Android: Enable alpha/beta testing APK releases for your app on the Google Play Store

A great feature I finally got to play with is the alpha/beta testing channel for selected users. Users wishing to take part of your beta must be part of either a Google Group or Google+ Community of your picking. You can set up a new group or community for each app if you wish.

The general idea is you add the group or community into a "list of testers" and it'll give participants of those groups special access to test builds.

Setting up your special access list

Firstly, set up a Group or Community. I chose to use a Google Group in this example (I may update instructions for G+ Community later). To create a Google Group or Google+ Community, log into Google Groups, click on "Create Group" and follow the instructions.


Once created, go to Settings > Permissions > Basic permissions to select who can join.

Once you're done setting up the privacy and access to the group, copy the email/URL from said group.

Setting up your app

In the Play Store Dashboard:

  • For newly created apps, ensure the sections "APK", "Store Listing" and "Pricing & Distribution" don't have any marks against them by filling in the correct information, otherwise you can't publish. You can upload the APK last, it's just easier that way.
  • Under the APK tab, click on "Beta testing". Upload a new APK there. You can't publish without an APK in either production, beta or alpha.



The APK section has multiple tabs for different stages of testing



  • Change the app mode to "published". Changes will annoyingly take a few hours for the app to appear on the Play Store. You don't need to have a production APK ready, it'll publish fine with only alpha/beta but your app won't show up on searches.


  • A new heading under the "Beta testing" tab should have appeared called "Current APK". You should have the option to "Manage list of testers".




  • Click on "Manage list of testers".
  • Under "Add Google Groups or Google+ Communities", enter in the email address of your Google Group or Google+ Community.
  • Click add.
  • You should now see "Share the following link with your testers". Copy that link and save it somewhere.
  • When your app is finally visible on the Play Store (to you), share a message on the group/community board containing that testing link as either a topic on the group board or as a G+ post.
  • The user should click on the given link, giving them the option to opt into the beta.
  • Once they opt in, they can download the APK from the play store.



Other than that, the update and beta testing procedure doesn't look much different to the standard process of installing from the Play Store. Happy testing!

XBMC: Scraping anime show information correctly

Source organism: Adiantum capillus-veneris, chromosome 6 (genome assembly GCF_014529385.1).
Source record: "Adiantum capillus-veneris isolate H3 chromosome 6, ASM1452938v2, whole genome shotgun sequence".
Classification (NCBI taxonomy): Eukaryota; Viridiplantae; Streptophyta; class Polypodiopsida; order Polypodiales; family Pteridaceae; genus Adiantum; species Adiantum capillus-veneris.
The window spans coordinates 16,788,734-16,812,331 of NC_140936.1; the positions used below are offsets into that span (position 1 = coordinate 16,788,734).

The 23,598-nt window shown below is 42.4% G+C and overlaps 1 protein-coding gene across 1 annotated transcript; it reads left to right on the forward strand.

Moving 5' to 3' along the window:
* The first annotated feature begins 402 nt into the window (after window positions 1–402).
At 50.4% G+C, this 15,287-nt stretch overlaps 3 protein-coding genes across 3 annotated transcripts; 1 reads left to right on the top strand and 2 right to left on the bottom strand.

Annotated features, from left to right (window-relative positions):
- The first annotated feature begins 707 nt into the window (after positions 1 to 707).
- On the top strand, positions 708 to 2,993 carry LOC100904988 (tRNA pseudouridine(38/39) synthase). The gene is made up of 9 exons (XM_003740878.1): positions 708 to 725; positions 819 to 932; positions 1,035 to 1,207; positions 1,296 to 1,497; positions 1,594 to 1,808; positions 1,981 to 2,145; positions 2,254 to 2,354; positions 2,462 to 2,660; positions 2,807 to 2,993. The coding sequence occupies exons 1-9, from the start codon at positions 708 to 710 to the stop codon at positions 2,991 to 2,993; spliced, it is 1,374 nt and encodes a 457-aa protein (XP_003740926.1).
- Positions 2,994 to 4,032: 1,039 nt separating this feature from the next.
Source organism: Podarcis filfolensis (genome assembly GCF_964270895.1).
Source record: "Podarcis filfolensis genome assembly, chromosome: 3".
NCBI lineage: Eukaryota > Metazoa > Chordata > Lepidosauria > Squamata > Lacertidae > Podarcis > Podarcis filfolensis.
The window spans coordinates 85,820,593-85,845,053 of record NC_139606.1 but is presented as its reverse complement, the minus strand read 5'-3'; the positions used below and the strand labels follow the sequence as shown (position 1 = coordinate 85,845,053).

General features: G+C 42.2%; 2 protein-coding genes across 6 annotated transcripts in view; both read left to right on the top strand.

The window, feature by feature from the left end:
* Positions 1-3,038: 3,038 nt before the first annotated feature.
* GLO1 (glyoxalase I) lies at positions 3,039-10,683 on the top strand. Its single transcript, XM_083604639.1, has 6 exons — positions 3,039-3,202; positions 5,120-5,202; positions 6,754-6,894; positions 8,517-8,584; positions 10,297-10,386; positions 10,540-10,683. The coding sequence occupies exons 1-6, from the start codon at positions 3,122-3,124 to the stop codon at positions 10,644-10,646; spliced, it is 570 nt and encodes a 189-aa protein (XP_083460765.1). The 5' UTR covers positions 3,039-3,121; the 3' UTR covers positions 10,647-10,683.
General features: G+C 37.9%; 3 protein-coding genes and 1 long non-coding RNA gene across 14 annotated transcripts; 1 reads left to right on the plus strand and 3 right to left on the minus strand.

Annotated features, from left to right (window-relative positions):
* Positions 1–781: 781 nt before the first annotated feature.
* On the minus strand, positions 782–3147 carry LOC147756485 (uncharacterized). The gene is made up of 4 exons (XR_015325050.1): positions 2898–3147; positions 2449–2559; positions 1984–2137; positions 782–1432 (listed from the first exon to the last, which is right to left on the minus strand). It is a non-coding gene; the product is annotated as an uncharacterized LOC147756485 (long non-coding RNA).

If there's one thing I found troublesome about XBMC, it's the poor support for anime shows out of box. I get that anime are done a little differently and that there's a separate scraper for anime information, but even that is a tad out of date.

The majority of the shows I had weren't scraped. Either due to different naming conventions or they just weren't matched at all.


First of all, unlike TV shows, anime is treated like one big season. Your episodes should follow the naming convention of "Show Name - ep001.mkv". The important bit is "ep123" which lets XBMC know the episodic order.

Specifying source for metadata

In comes " Scraper Mods for Anime TV shows and Movies" by scudlee, which is a well maintained scraper primarily for anime. There are also a bunch of improvements to help with matching the titles to the right show.

The naming of this mod could have been a bit better, but it gets the job done well.

If your show still doesn't appear, you can tell it to scrape from a specific URL on by creating a file called "tvshow.nfo" in the show folder and pasting a link to the information.

For example Gintama (season 1), Gintama` (season 2) and Gintama Enchousen (season 3) are an absolute bitch to get right. Have no fear, just put the episodes into the right folders and place "tvshow.nfo" in each one.

For each file, paste in the direct link to each show accordingly and it'll scan right into XBMC fine. You may have to remove the show first in order for it to re-scan.

So in "Gintama\tvshow.nfo" (Season 1):

For "Gintama`\tvshow.nfo" (Season 2):

And lastly, "Gintama` Enchousen\tvshow.nfo" (Season 3) I have:

If you want to customise the Season 3 name a little, you can do this.

<?xml version="1.0" encoding="UTF-8" standalone="yes" ?>
<title>Gintama` Rush</title>

This way you can customise the name but specify the URL to fetch information from.

This is the only way to truly enjoy Gintama and the pure Jet Armstrong Cannon insanity that comes with it!

127309_v0_600x JustawayneoCRY3Ql 158066_v0_600x  tumblr_m52m2lX0171rv62t0o1_500 


A new coat of paint for Twig's Tech Tips!

The good old "classic" layout from has certainly served me well since my first post on the 25th of June, 2008. Over the past 5 years, I eventually wanted more space for content as my posts and code snippets became lengthier.

After searching around for a nice free theme, I stumbled upon Ultra Theme from Applying a few tweaks and updates of my own to the theme, I finally think it's ready!

The main changes are:

  • Obviously the colour has changed
  • Wider body column
  • Wider right column
  • Updated blocks on RHS column
  • Moved donation blurb to RHS column & semi-fixed it
  • Ads actually fit in the given space now
  • H4 headings are now actually different to "bolded" text
  • Cleaned up some markup so it's quicker to load